The Vatican has given two thumbs up to the latest cinematic installment of the Harry Potter series. The positive review comes as somewhat of a surprise considering that in the past the Church has accused the Potter films and books of being corrupting, “distorting Christianity” and even called poor young Harry the Prince of Darkness. Yet, the Papacy thinks "Harry Potter and the Half-Blood Prince" gets that whole good vs. evil, battle for the soul of mankind debate just right this time around.
The Church has a tangled, fraught history with Hollywood’s offerings. The U.S. Catholic Conference of Bishops has a whole site dedicated to evaluating whether films are appropriate for Catholics, including their Top 10 films for every year since 1965. While the Vatican’s condemnatory reactions to movies generally make for splashier headlines, the Church also has often embraced important films throughout cinematic history -- including some titles you might not expect.
In 1995, during Pope John Paul II's time at the head of the Church, the Vatican released the modestly titled list “Some Important Films” that honored a wide-range of cinematic classics. The list broke down films into three categories: religion, values and art. At the time, John Paul II said of film, “The Church’s overall judgment of this art form, as of all genuine art, is positive and hopeful … We have seen that masterpieces of the art of film making can be moving challenges to the human spirit, capable of dealing in depth with subjects of great meaning and importance from an ethical and spiritual point of view.”
Included on the Vatican’s list were “A Man for All Seasons,” “Andrei Rublev,” and “Ben-Hur” for the religion category; “Gandhi,” “Chariots of Fire,” “It’s A Wonderful Life,” “Schindler’s List,” and “On the Waterfront,” for the values column; and “Citizen Kane,” “2001: A Space Odyssey,” “Modern Times,” “8½,” “Fantasia,” and “The Wizard of Oz” for art.
Yet, undeniably, as in the case with the previous Potter films, the Church has been far less receptive to some movies during its history. Here’s a recap of six of the more memorable recent denunciations the Vatican has made of films.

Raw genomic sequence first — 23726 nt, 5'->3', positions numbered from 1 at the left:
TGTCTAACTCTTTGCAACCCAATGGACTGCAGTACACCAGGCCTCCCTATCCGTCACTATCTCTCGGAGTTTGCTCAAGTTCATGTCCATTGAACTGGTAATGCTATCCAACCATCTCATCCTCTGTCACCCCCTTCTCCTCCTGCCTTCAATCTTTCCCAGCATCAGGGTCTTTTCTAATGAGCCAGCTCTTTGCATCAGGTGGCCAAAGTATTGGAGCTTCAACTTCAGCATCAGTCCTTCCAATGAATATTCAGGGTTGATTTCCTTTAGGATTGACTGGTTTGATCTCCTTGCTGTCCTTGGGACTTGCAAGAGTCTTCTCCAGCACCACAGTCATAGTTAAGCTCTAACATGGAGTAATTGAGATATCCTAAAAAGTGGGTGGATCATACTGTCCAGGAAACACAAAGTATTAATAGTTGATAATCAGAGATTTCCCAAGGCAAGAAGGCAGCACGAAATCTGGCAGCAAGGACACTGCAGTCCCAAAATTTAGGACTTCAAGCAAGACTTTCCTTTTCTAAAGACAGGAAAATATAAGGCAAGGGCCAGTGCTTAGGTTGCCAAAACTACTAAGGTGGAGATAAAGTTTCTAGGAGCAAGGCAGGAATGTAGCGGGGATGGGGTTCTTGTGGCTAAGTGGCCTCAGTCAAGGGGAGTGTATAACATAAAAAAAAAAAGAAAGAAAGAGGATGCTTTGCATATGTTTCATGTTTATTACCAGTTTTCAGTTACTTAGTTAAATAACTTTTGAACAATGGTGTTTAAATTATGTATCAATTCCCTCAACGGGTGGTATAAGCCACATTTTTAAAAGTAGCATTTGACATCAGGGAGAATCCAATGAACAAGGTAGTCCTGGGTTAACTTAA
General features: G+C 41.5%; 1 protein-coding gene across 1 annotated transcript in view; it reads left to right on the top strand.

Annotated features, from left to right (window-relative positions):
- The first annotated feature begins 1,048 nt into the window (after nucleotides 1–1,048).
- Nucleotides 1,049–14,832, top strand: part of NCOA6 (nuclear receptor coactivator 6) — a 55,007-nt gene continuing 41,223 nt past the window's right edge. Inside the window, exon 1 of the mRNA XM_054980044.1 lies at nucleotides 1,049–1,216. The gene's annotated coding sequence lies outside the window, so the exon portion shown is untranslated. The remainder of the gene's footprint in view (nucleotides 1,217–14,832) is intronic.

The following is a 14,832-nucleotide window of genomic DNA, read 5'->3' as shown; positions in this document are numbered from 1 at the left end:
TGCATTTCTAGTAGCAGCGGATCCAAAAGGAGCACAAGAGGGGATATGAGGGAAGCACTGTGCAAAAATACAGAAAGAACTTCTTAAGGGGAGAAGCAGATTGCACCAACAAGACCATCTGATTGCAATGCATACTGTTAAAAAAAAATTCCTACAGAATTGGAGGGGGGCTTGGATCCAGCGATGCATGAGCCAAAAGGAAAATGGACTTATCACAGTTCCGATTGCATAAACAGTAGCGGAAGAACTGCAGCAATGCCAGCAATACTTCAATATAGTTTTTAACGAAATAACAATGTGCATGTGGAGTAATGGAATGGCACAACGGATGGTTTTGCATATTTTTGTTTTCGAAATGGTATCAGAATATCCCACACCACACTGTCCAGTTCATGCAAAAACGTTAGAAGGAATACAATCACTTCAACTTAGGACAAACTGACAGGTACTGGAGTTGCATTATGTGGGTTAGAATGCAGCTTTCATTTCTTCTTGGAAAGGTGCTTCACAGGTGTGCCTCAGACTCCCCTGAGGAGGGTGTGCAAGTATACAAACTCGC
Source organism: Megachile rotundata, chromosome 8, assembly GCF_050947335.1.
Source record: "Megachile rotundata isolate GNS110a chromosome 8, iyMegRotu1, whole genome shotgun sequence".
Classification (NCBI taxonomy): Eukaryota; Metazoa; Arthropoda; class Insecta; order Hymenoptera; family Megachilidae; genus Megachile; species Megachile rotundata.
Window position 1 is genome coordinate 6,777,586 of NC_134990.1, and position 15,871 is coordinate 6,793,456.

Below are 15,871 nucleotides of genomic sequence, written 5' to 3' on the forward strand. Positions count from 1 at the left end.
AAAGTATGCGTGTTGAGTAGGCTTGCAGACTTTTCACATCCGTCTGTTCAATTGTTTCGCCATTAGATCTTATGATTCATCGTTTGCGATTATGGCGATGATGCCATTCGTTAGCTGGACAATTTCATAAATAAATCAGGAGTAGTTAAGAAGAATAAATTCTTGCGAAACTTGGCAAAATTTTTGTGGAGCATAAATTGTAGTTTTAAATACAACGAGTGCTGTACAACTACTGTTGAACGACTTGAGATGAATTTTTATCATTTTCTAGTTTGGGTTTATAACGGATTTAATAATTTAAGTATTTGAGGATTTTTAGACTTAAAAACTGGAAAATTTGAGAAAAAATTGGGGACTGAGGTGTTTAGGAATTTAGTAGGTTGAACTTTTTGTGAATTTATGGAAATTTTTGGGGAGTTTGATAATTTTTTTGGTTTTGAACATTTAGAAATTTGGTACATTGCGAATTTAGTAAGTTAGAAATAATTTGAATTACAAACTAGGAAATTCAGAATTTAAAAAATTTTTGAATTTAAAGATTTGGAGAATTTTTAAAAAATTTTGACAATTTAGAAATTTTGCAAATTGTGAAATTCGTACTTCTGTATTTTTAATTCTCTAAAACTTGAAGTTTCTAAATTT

• “Angels & Demons” (2009) -- The Vatican banned the creators of the latest film adaptation of Dan Brown’s conspiratorial novels about the Church from shooting within its grounds or any church in Rome. That probably didn’t come as a shock to anyone considering the the Church wasn’t exactly receptive to “The Da Vinci Code.” Archbishop Velasio De Paolis, the leader of the Vatican’s Prefecture for Economic Affairs, alleged that Brown had “turned the gospels upside down to poison the faith” and said that “It would be unacceptable to transform churches into film sets so that his blasphemous novels can be made into films in the name of business.” That the film’s director, Ron Howard, responded to the ban by accusing the Vatican of enacting a plot to stifle the film probably means Howard shouldn’t be holding his breath on being named a saint anytime soon.
• “The Da Vinci Code” (2006) -- It wasn’t a shock that the Vatican vehemently denounced “The Da Vinci Code” -- yet how Dan Brown hasn’t received a special place in Hell for his sentence composition remains a mystery. The Church reacted strongly against the film’s suggestion that Jesus married Mary Magdalene and eventually had children with her and that the Opus Dei sect of Catholicism covered up the relationship. The Vatican went so far as to call for a boycott of the film.
• “The Golden Compass” (2007) -- The movie adaptation of Philip Pullman’s bestselling novel “Northern Lights” was released just a few weeks before Christmas, but the Vatican showed the film no holiday cheer. An editorial in the Vatican newspaper, l'Osservatore Romano, criticized the movie for being “the most anti-Christmas film possible” and for bleakly imagining a world without God -- though to be fair, the film did imagine a world populated by Nicole Kidman and Daniel Craig. The Church even had condemnatory words for Pullman, as the editorial stated, "In Pullman's world, hope simply does not exist, because there is no salvation but only personal, individualistic capacity to control the situation and dominate events.” Though Pullman’s book does focus on a fictional church-like organiztion that experiments on children in order to explore the origin of sin, the film’s director Chris Weitz removed this material. Yet, it didn’t prevent the Church’s criticism.
• “The Passion of the Christ” (2004) -- Mel Gibson’s ode to Christianity’s savior greatly pleased former Pope John Paul II, though Gibson pulled a private showing of the film at the Vatican. After viewing the film, Pope John Paul II reportedly endorsed it and said, “It is as it was." Yet the film did cause its share of controversy within the Church, splitting Catholic conservatives and liberals. At issue was the film’s depiction of Jewish responsibility for Jesus’ death, which some Jewish organizations alleged was anti-Semitic. Catholic reformists denied collective Jewish guilt for Jesus’ crucifixion, while more conservative members of the Vatican defended the film’s depiction of events.
• “Elizabeth: The Golden Age” (2007) -- The Catholic Church has a long memory. During her reign in the 16th century, Queen Elizabeth I of England frequently clashed with Rome. Perhaps that’s why the Vatican reacted so antagonistically to the 2007 film about her life. A Vatican historian called the movie “distorted anti-papal travesty," adding “a film which so profoundly and perversely falsifies history cannot be judged a good film.”
• “The Magdalene Sisters” (2002) -- After winning top honors at the Venice film festival, “The Magdalene Sisters,” which depicted the brutal abuse Irish women endured at a Catholic-run asylum for "fallen" women, the Vatican lashed out at the film denouncing it both in the Vatican newspaper and on the radio.